This weekend I realized how time spent is a vicious circle: I got to spend a lot of time with the kids and the usual nightly routine of them getting up and running around and asking for water and carrying on wasn’t as annoying as usual. That was only a small fraction of the day I spend with them. During a regular working day we’re together only a few hours at most (let’s see, officially from approximately 5 to 8, which includes whatever screen time they get after dinner) and so the carrying on is a disproportionately large amount of the time they do interact with us (they/us may not be the best relationship to describe here) and so it becomes incredibly frustrating to spend all that time yelling and being well, frustrated. Vicious.
It also doesn’t help to be sleepy, in dire need of a nap to get through the evenings quicker. There’s far too much time spent burning the candle at both ends: why not get more sleep instead of extending selfish leisure time ad infinitum? You spend the time together but alone, there’s not enough spent going through things with the family. The pendulum eventually corrects and swings back to a more normal pace, but meanwhile you’re left with guilt and thinking maybe tomorrow, it’ll be better, how lucky are you to be falling back into the same habits of yesteryear. But sleepy often means crabby, especially when the kids know you’re not paying attention.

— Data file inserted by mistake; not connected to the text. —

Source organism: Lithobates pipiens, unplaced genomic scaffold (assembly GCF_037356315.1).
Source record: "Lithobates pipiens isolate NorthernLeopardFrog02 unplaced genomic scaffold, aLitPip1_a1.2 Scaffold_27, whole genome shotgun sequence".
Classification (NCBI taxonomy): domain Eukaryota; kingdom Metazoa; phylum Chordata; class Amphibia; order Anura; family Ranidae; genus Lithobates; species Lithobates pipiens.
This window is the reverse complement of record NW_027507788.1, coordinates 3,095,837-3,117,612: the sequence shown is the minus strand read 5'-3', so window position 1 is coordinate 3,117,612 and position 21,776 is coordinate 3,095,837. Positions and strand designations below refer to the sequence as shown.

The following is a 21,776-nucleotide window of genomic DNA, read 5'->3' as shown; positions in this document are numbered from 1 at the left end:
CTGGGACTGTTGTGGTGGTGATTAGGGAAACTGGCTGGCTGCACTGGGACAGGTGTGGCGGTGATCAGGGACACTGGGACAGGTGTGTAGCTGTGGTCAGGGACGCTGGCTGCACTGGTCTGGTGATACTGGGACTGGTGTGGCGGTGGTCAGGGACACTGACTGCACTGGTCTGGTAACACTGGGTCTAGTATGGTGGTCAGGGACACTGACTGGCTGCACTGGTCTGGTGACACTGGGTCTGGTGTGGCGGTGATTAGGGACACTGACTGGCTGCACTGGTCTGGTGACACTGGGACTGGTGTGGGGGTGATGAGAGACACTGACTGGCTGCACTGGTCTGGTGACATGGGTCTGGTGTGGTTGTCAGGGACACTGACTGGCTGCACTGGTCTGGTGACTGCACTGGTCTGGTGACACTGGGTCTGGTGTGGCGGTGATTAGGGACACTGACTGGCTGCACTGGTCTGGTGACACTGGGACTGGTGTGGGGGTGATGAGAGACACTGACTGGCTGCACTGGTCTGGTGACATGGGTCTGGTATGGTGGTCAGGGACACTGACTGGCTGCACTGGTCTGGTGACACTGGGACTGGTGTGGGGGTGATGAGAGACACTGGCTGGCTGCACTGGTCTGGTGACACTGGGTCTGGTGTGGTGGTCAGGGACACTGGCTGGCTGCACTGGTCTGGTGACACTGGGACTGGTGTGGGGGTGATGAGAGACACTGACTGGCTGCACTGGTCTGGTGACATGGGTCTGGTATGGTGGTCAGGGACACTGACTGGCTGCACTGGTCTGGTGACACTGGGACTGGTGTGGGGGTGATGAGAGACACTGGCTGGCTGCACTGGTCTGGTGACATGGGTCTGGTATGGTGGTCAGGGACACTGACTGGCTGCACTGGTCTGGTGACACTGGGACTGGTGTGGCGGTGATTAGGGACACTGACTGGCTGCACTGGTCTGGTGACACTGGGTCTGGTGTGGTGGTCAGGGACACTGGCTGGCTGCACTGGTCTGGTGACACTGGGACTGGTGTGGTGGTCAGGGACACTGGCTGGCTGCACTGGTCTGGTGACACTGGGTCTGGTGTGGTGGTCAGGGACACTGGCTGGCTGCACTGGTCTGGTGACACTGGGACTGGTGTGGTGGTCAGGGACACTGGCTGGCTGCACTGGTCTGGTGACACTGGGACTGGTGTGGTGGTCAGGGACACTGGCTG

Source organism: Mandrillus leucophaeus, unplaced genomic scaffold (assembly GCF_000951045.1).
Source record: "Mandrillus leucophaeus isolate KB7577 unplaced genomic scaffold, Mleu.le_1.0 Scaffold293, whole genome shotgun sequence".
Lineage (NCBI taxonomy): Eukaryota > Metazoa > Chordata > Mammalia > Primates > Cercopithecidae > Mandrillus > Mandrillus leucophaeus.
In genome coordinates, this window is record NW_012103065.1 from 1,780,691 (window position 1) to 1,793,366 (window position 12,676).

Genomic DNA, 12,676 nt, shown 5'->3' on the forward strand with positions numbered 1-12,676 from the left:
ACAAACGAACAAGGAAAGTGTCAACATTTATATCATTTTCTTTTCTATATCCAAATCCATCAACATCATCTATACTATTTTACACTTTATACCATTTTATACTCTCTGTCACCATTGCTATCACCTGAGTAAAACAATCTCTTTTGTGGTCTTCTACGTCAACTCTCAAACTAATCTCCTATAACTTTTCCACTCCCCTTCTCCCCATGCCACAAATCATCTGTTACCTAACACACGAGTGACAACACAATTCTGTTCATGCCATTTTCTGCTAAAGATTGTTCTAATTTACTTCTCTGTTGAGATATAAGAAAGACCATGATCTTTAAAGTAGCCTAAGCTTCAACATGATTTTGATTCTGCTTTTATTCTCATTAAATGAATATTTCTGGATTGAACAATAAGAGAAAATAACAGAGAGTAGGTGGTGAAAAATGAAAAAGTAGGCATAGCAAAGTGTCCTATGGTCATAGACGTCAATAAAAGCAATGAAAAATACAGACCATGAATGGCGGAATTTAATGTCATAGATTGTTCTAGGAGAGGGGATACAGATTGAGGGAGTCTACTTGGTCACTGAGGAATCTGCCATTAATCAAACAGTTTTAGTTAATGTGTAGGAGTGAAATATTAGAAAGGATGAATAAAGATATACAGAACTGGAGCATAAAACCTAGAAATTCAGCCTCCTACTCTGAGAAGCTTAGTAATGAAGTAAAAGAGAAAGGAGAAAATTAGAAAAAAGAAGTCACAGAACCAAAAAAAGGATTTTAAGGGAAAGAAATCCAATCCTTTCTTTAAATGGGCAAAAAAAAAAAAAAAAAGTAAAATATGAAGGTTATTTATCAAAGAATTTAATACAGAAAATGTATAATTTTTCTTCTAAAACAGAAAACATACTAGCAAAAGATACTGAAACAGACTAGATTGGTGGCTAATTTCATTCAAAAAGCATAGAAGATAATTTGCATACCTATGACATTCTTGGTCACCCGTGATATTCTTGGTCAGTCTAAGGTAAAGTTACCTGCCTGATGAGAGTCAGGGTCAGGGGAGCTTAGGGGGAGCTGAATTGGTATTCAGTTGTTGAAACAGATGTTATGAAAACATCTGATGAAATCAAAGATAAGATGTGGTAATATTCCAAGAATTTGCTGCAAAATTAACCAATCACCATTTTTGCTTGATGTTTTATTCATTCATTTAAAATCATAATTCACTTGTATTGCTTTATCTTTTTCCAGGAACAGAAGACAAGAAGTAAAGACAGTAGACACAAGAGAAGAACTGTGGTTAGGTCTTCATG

Stops making sense, all of this, then. We spend long hours unraveling the knots when chaos is the natural state of things. That’s fine, we’re great, thanks. How much longer would we spend doing these things if we knew what the future costs would be? Yes but: if we could call the future and ask, would they care? And: wouldn’t we make the future different just by knowing it? I love that I’m trying to read a crystal ball for fifteen years from now while making intelligent assumptions about what’s possible and what’s probable. Flight time and be serious about it, driving us all crazy with the thousand glittering possible tomorrows.